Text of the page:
The consultation paper asked 122 questions, of which 37 were closed, 30 were open, and 55 had both closed and open elements, for example multiple choice with a free text box for further comments.

The consultation was designed so that respondents could answer the sections of specific interest to them; for example, those with lived experience and specific area knowledge. Therefore, it was anticipated at the outset that not all respondents would answer all sections and the number of respondents varies therefore by question and section.

The Easy Read version of the consultation asked 25 questions, four open, seven closed and 14 both, making a total of 21 closed and 18 open elements. The Easy Read version covered all chapters of the consultation, with different wording of questions as appropriate. However, the Easy Read version did not cover all the detailed topics in the larger consultation paper or provide a translation of all of the questions as this would have made the Easy Read version excessively long. Easy Read responses have therefore been included separately under the appropriate headings.

The consultation was designed and delivered by the Scottish Government and PwC was subsequently appointed to conduct an analysis of the Consultation responses.

The report

This report is structured as follows:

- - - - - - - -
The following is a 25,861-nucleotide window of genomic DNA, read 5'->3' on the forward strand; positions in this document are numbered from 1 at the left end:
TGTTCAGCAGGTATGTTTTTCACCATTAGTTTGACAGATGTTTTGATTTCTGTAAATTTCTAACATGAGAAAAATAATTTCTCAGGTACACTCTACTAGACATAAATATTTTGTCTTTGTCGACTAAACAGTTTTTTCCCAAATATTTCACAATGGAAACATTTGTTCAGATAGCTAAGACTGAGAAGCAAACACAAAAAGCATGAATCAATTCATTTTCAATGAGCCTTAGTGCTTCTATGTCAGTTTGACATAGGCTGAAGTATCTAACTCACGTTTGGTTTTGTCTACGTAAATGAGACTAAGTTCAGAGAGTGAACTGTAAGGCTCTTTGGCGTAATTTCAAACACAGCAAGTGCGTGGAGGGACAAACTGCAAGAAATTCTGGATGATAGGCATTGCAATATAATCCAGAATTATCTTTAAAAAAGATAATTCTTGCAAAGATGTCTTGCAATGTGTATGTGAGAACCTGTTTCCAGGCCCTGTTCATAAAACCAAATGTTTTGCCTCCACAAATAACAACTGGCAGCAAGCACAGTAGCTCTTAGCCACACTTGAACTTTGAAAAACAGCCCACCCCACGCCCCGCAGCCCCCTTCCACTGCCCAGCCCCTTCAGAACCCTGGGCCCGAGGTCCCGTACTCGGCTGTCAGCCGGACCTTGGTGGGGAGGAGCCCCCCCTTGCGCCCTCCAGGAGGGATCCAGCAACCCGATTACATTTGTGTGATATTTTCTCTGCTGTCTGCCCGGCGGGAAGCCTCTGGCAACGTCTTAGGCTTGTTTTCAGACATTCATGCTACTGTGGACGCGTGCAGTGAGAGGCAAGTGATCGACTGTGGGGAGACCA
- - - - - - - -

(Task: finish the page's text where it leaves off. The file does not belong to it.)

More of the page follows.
• Chapter 2 presents information on the respondents to the consultation and the responses submitted, comments on the consultation process itself and the approach to the analysis
  • Chapters 3 to 10 presents the results of the analysis of the responses to the consultation by question

There were a number of cross-cutting themes that emerged from the responses which were not explicitly addressed by the consultation directly. As a result, there is no quantitative data that can be attributed to these themes in terms of strength of the point of view. These issues raised in relation to the general concept of a National Care Service included the following:

  • The need for more detail on the proposals in order to inform the debate
  • The costs associated with a NCS and how it would be funded
  • The existing local authority workforce
  • Localism and local accountability
  • Human rights and equality issues
  • The extent of the NCS
  • The delivery of services under the NCS

These cross-cutting themes are addressed in more detail in Chapter 4.